Talk:Balkans Campaign (World War I)
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Aftermath of the Romanian campaign
"Despite this disaster, Romania was on the winning side and did get Transylvania as a reward in the peace treaty that ended World War I.". IMO this paragraph is not neutral - it suggests that the only argument Romania had to claim Transylvania was being on the winning side - and it should be rephrased. On the other hand, it is incomplete - Transylvania was not the only territory gained by Romania at the end of the war (see Bukovina and Bessarabia). Mentatus 15:43, 27 April 2006 (UTC)
Greece's contribution to the war effort
"In fact, Keegan argues that "the installation of a violently nationalist and anti-Turkish government in Athens, led to Greek mobilization in the cause of the "Great Idea" - the recovery of the Greek empire in the east - which would complicate the Allied effort to resettle the peace of Europe for years after the war ended." (Keegan pg. 308)."
The above does not provide a balanced argument as it cites only Keegan. Besides, this excerpt does not reveal anything about who installed the allegedly "violent" government in Athens. To the contrary the Greek government lost the elections of November 1, 1920 and the new government despite its previous antiwar position escalated Greece's engagement in Asia Minor. Furthermore it was not the Greek "Great Idea" but the much broader "Eastern question" (the demise of the Ottoman empire) that defined the peace problem of Eastern Europe. After all the "allied effort" ceased to be so allied after the end of the war, as France, Italy (and USSR) came to terms with a Kemalist Turkey as a successor to the Ottoman Empire and materially supported the Kemalist forces, while Great Britain continued to support the Greek campaign in Minor Asia under the mandate of the Treaty of Sevres until the Greek defeat.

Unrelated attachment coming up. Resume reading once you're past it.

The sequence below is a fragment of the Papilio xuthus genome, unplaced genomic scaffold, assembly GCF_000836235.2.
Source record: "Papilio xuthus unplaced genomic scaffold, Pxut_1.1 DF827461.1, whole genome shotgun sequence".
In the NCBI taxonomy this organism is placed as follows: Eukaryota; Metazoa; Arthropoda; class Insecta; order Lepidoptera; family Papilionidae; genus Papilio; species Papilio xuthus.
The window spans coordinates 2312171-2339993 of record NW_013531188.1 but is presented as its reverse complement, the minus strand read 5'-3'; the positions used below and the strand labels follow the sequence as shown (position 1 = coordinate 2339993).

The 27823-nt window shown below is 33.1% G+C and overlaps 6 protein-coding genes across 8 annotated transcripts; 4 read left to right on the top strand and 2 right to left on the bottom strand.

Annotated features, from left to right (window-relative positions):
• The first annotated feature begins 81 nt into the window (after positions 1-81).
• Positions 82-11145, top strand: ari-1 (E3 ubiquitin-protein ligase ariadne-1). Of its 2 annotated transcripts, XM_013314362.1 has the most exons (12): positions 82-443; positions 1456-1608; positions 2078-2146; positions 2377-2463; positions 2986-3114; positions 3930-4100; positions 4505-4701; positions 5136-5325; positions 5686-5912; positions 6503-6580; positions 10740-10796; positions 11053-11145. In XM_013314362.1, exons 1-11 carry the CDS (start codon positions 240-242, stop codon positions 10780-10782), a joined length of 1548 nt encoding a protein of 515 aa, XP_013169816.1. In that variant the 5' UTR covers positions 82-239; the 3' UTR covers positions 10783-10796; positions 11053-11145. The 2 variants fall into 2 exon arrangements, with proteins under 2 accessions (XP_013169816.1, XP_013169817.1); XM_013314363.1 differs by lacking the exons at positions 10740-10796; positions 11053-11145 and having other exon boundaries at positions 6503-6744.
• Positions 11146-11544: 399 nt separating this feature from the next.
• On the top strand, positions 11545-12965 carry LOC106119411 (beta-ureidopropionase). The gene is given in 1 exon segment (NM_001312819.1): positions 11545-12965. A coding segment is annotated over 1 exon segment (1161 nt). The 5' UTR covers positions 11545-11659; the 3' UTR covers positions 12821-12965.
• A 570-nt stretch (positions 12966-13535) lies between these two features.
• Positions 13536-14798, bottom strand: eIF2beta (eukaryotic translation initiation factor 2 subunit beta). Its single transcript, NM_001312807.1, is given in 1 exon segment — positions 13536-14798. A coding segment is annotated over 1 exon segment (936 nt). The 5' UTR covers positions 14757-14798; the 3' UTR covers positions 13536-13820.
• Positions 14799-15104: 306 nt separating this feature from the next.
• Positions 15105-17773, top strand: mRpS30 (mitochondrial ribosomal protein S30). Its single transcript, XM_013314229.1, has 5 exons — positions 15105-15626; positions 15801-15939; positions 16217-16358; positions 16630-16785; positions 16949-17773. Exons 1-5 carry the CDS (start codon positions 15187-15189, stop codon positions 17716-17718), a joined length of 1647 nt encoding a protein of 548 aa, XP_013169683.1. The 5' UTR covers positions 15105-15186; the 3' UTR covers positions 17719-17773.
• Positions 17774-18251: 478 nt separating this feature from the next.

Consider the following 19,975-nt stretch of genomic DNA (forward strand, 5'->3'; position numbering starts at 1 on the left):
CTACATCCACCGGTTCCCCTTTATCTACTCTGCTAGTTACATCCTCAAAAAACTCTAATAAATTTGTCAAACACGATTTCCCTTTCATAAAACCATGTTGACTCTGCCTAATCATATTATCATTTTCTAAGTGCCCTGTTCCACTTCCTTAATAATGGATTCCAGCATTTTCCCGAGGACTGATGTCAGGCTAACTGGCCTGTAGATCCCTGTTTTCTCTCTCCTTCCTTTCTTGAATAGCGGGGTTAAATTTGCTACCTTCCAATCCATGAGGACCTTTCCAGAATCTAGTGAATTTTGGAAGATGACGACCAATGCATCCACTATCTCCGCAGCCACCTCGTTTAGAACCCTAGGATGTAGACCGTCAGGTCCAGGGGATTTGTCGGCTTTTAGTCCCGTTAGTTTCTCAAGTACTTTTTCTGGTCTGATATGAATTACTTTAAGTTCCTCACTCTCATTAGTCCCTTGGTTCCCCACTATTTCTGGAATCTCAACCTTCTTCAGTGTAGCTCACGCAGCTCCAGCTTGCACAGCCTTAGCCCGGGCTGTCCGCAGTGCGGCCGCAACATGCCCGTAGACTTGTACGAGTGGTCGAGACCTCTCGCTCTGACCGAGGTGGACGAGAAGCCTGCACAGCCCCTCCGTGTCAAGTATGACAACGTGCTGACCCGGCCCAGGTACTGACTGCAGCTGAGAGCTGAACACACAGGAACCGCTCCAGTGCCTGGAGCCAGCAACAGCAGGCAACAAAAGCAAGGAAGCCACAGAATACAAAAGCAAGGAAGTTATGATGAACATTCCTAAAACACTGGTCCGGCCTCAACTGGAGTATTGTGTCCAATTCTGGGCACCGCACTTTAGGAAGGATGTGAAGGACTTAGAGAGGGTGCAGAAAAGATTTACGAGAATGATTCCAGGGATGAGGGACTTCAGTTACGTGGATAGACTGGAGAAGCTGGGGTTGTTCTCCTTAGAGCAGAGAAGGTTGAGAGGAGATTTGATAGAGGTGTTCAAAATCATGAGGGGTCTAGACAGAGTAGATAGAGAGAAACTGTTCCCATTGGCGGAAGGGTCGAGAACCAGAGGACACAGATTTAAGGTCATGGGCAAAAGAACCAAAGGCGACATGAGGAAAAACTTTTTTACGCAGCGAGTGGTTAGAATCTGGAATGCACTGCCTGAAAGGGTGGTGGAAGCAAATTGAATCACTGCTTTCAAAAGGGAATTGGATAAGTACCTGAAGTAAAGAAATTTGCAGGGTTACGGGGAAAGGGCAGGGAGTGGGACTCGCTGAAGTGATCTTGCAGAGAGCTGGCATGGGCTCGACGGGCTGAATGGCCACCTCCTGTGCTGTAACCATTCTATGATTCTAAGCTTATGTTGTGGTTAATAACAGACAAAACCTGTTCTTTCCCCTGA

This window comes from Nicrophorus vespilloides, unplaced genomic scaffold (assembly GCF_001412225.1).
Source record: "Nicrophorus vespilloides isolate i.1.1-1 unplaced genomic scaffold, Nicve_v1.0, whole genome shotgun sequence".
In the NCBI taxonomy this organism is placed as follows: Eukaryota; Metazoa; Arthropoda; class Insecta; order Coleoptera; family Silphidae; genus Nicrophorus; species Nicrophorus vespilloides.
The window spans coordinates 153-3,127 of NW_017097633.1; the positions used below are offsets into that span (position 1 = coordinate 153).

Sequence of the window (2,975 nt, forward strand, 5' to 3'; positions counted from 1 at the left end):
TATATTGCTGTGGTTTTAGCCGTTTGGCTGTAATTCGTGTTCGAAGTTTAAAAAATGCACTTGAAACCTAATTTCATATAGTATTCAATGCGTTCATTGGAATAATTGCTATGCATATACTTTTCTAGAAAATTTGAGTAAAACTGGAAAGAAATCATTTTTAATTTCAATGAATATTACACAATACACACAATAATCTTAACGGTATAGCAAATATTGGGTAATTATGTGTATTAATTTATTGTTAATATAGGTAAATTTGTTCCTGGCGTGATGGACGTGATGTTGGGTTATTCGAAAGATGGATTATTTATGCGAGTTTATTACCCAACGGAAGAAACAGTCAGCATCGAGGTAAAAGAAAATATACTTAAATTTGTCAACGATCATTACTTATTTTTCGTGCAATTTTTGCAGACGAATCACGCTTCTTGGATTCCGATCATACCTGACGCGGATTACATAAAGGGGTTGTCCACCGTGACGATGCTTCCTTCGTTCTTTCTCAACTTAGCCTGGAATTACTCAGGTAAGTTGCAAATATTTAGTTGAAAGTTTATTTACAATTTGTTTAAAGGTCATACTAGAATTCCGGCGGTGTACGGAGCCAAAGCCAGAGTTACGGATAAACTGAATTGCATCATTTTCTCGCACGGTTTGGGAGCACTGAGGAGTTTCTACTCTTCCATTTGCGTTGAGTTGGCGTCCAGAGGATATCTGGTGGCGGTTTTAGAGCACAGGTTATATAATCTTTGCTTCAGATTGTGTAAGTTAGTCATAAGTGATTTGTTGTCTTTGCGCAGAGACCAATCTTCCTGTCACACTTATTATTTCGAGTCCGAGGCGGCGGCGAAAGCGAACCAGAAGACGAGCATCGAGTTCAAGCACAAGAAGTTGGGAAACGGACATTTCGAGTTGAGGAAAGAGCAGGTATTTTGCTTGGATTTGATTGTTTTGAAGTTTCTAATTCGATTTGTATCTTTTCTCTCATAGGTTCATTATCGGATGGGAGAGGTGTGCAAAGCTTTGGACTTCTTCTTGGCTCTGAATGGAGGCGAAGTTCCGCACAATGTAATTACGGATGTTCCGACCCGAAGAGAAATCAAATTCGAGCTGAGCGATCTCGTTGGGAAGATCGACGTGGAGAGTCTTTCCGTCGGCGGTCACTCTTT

The article is highly confusing and clearly not neutral as it awards central role to Romania in the Blakan front of the war. In fact fighting was more presistent in the Western and South-Eastern Balkans. The article, however clearifies the marginal Romanian involvement, but only briefly mentions the lengthy fighting occuring in Serbia and Bulgaria ommiting the Turkish front. There are further incorrections regarding Bulgaria`s involvment - notebaly Bulgaria`s involvment in the war was based on promised gains of territories considered lost in the Balkan wars. Therefore firstly Bulgaria`s High Command insists upon invading Greece but is ordered to remain at the borders by its allies who were hoping to recruit Greece on their side. When Greece chose the other side however the French and British devisions were needed to guarantee Greece`s security. These devisions task was not to "hold half the Bulgarian army" as stated but rather to invade Bulgaria. They were stoped although the average ratio of British&French manpower to Bulgarian manpower was 4 to 1 soldiers (this is untrue. Aprox 150.000 Allies + similar number of Serbs vs. around 300.000 Bulgarians + lesser contigents of Germans + A.H.s) Another ommitment of the article which is obviously ambigous and regarding only the Romanian viewpoint is Bulgarian army involvement in the conquest of Romania. The Bulgarian army swiftly sweeped all resistance in the region of Doubrouja (Norht-Eastern Balkans) and even encountered Russian army forces which were fend off to Moldova. As I mentioned before Bulgaria`s involvment in the war was strictly because of popular discontent with the borders after the Balkan wars and was aimed at teritories considered to be Bulgarian in esense - populated by a majority Bulgarian population and historically part of the country. For example Dobrouja was acuiered by Romania after the Russo-Turkish war of 1877-1878 as a reward for Romania`s involvment of the war but had remained predominantely Bulgarian populated as well as being the historic origin of the Bulgrian state as all historians agree that it was the place where the state was established(refer to Bulgarian hisotry). Therefore Bulgrian army only occupied Dobrouja and refused to advance and fight with Russians who were still highly valued as "liberators" from Ottoman rule. The government could not persuade the public that any advance in "foreign" territory is needed as the majority of Bulgarians were cotempt with "liberating" what they saw as a natural part of the country. Therefore the involvment in what is now Northern Greece and the Rebublic of Macedonija as well. I think the article needs serious revision although I feel biased to be able to do so. However in its present form the article is no less biased and confusing.